Food, Agriculture, and Economic Policy in the Middle East and North Africa: Volume 5


Table of contents

(18 chapters)

List of contributors

Pages vii-viii
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Pages ix-x
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Page xiii
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Pages xv-xxv
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In MENA, household food insecurity, which is closely related to poverty and undernourishment, is most severe in rural areas and concentrated within Iraq, Sudan, and Yemen. Twenty-five percent of the MENA population may be poor and 7% undernourished. The key to increased national and household-level food security is pro-poor growth, driven by export-oriented, labor-intensive sectors. Agricultural sector policies should be subordinate to the pro-poor growth goal and not to the goal of food self-sufficiency. Such a strategy requires conflict resolution; macroeconomic stability; physical and human capital accumulation; reliance on markets and the private sector, and diffusion of ecologically friendly farming practices.

MENA countries will face increasing pressures to improve competitiveness in existing export sectors and to develop new areas of comparative advantage. Today, exports remain heavily concentrated in mineral fuels; export capacity in manufacturing is among the lowest in the world. However, MENA economies also demonstrate dynamism and global competitiveness in natural resource sectors, especially in high-value agriculture. A strategy to develop new areas of comparative advantage includes promoting knowledge and R&D-intensive natural resource exports and a world class trade logistics system. Greater attention to commodity-logistic chains may also help identify potential supporters of reforms.

MENA is among the most water-challenged regions globally. While ‘outsiders” advising policy makers have become increasingly strident in their demands that the region adopt economic/market principles in managing water, policy makers in the region have been able to resist these suggestions. We take an interdisciplinary approach, arguing that the existence of a sanctioned discourse that defines water as a social, rather than an economic, resource contributes to this outcome. At the same time, policy makers have been able to avoid addressing water deficits, because of the availability of cheap virtual water, primarily in the form of grain imports.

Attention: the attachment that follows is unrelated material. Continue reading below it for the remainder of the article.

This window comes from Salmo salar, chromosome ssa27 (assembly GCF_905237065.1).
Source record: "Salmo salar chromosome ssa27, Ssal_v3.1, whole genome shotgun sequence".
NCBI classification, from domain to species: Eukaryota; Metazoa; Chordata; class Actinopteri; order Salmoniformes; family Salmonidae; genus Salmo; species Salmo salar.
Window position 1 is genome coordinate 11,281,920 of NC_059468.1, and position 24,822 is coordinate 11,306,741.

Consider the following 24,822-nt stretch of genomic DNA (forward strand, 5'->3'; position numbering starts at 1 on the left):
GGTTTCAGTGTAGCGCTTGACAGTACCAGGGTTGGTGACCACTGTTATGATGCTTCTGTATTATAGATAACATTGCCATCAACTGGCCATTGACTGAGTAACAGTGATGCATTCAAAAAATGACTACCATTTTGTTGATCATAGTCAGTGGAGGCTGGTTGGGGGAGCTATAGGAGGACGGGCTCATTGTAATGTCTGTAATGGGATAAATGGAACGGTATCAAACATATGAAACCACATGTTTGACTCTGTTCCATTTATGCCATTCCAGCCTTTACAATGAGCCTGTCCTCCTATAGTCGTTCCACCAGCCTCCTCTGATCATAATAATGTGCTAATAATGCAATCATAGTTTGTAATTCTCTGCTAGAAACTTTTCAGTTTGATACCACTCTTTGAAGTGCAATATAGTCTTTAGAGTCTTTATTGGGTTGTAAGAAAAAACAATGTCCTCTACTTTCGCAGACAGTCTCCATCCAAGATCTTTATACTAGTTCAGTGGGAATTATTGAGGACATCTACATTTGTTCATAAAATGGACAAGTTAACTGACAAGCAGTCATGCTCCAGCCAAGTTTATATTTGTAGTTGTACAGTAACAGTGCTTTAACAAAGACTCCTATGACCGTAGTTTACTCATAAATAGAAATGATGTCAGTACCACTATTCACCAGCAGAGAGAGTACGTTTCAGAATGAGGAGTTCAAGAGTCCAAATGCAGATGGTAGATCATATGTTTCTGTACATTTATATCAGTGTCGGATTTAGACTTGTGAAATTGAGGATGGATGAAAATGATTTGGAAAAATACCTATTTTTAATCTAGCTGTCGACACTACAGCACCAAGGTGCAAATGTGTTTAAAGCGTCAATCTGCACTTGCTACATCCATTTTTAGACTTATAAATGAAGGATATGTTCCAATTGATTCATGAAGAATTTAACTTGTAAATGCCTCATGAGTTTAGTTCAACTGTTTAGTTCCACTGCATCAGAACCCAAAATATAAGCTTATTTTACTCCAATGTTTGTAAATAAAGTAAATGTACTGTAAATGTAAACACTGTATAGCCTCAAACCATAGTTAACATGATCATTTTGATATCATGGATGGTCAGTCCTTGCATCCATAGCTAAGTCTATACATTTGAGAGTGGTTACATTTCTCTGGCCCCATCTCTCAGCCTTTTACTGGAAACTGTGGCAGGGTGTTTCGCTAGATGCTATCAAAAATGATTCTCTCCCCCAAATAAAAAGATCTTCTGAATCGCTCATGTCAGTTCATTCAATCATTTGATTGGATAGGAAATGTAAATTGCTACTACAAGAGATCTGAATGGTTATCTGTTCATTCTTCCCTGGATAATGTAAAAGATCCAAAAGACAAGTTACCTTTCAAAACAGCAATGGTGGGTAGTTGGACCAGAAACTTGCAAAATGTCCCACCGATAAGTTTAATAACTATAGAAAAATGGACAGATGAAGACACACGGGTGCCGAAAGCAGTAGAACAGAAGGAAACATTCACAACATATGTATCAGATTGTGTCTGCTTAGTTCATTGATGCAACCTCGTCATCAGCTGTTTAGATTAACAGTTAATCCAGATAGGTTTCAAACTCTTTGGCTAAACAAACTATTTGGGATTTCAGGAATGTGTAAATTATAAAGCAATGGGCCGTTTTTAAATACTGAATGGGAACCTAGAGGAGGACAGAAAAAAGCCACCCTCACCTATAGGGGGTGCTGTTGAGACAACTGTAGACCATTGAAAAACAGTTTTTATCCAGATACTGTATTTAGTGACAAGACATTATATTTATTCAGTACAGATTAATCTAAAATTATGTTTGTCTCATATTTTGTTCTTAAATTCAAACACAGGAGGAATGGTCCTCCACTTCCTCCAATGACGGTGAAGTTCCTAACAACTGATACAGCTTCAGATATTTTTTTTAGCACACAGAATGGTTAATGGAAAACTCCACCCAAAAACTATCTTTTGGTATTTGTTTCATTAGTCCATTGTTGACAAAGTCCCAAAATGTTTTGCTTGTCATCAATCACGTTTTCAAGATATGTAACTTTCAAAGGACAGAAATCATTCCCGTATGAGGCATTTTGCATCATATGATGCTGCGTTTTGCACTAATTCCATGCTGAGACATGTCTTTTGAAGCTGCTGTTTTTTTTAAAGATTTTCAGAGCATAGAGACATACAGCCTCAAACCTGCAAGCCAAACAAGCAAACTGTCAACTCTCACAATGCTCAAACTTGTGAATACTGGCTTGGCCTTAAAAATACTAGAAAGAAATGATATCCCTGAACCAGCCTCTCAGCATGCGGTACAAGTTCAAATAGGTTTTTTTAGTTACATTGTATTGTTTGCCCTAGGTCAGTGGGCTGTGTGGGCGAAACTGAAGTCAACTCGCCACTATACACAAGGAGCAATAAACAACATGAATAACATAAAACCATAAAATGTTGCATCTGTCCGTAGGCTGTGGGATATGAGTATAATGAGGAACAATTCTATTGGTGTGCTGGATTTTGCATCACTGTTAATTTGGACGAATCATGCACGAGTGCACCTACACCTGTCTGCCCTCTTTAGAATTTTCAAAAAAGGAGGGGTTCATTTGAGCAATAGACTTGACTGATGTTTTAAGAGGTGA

Drought is a severe problem in the MENA region and most governments intervene to assist their farmers. Once institutionalized, drought assistance changes the way farmers manage resources, often with increased productivity and improved livelihoods. But when assistance is heavily subsidized, farmers may adopt excessively risky farming practices, with increased losses and a greater dependence on government in drought years. The feed subsidy and credit programs in the MENA region help farmers in drought years, but they have also contributed to over-grazing and crop expansion into drought-prone areas. Better alternatives could be area-based rainfall insurance and the development of drought forecasting information systems.

The Egyptian food subsidy system is untargeted. Its impact on the welfare of the poor has been questioned. Using 1997 survey data, this paper shows that the Egyptian food subsidy system is self-targeted to the poor, because it subsidizes “inferior” goods. In urban Egypt, the main subsidized food - baladi bread - is consumed more by the poor than the rich. However, in rural Egypt where the poor eat less baladi bread, the poor do not benefit as much. For this reason, administrative targeting of food subsidies in Egypt could improve the welfare of the poor more efficiently than the present system.

Drawing on the results of a survey of 800 Egyptian wheat farmers, this chapter analyzes the patterns of wheat production and marketing (after the reforms of 1987), government procurement of domestic wheat, and the price responsiveness of wheat supply and input demand. The results indicate that most of the wheat produced is consumed in rural areas, which explains why only a small portion of national production is available for purchase by the government. Given observed price responsiveness, the study finds that achieving the goal of self-sufficiency through price policy would be costly and ill-advised.